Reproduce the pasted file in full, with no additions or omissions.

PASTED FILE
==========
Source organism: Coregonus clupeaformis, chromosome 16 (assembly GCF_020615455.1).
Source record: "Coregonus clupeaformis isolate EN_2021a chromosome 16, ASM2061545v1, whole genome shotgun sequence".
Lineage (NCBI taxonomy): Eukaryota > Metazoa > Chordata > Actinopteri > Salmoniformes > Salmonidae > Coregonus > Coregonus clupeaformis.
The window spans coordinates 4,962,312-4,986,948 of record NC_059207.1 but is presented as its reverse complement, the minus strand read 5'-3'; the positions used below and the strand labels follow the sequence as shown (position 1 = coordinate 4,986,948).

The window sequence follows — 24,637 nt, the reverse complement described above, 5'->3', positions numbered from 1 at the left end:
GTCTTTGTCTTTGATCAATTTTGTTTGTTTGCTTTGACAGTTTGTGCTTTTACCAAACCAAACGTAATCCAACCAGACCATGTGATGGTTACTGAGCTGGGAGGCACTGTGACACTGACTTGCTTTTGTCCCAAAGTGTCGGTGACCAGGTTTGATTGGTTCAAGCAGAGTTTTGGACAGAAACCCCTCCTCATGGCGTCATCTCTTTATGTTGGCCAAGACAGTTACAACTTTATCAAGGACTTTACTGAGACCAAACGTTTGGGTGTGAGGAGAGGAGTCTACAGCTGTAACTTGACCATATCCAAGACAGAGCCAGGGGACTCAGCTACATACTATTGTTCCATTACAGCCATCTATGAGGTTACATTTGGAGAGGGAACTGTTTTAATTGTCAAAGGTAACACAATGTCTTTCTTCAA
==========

Source organism: Coregonus clupeaformis, chromosome 16 (assembly GCF_020615455.1).
Source record: "Coregonus clupeaformis isolate EN_2021a chromosome 16, ASM2061545v1, whole genome shotgun sequence".
Lineage (NCBI taxonomy): Eukaryota > Metazoa > Chordata > Actinopteri > Salmoniformes > Salmonidae > Coregonus > Coregonus clupeaformis.
The window spans coordinates 4,962,312-4,986,948 of record NC_059207.1 but is presented as its reverse complement, the minus strand read 5'-3'; the positions used below and the strand labels follow the sequence as shown (position 1 = coordinate 4,986,948).

The window sequence follows — 24,637 nt, the reverse complement described above, 5'->3', positions numbered from 1 at the left end:
GTCTTTGTCTTTGATCAATTTTGTTTGTTTGCTTTGACAGTTTGTGCTTTTACCAAACCAAACGTAATCCAACCAGACCATGTGATGGTTACTGAGCTGGGAGGCACTGTGACACTGACTTGCTTTTGTCCCAAAGTGTCGGTGACCAGGTTTGATTGGTTCAAGCAGAGTTTTGGACAGAAACCCCTCCTCATGGCGTCATCTCTTTATGTTGGCCAAGACAGTTACAACTTTATCAAGGACTTTACTGAGACCAAACGTTTGGGTGTGAGGAGAGGAGTCTACAGCTGTAACTTGACCATATCCAAGACAGAGCCAGGGGACTCAGCTACATACTATTGTTCCATTACAGCCATCTATGAGGTTACATTTGGAGAGGGAACTGTTTTAATTGTCAAAGGTAACACAATGTCTTTCTTCAA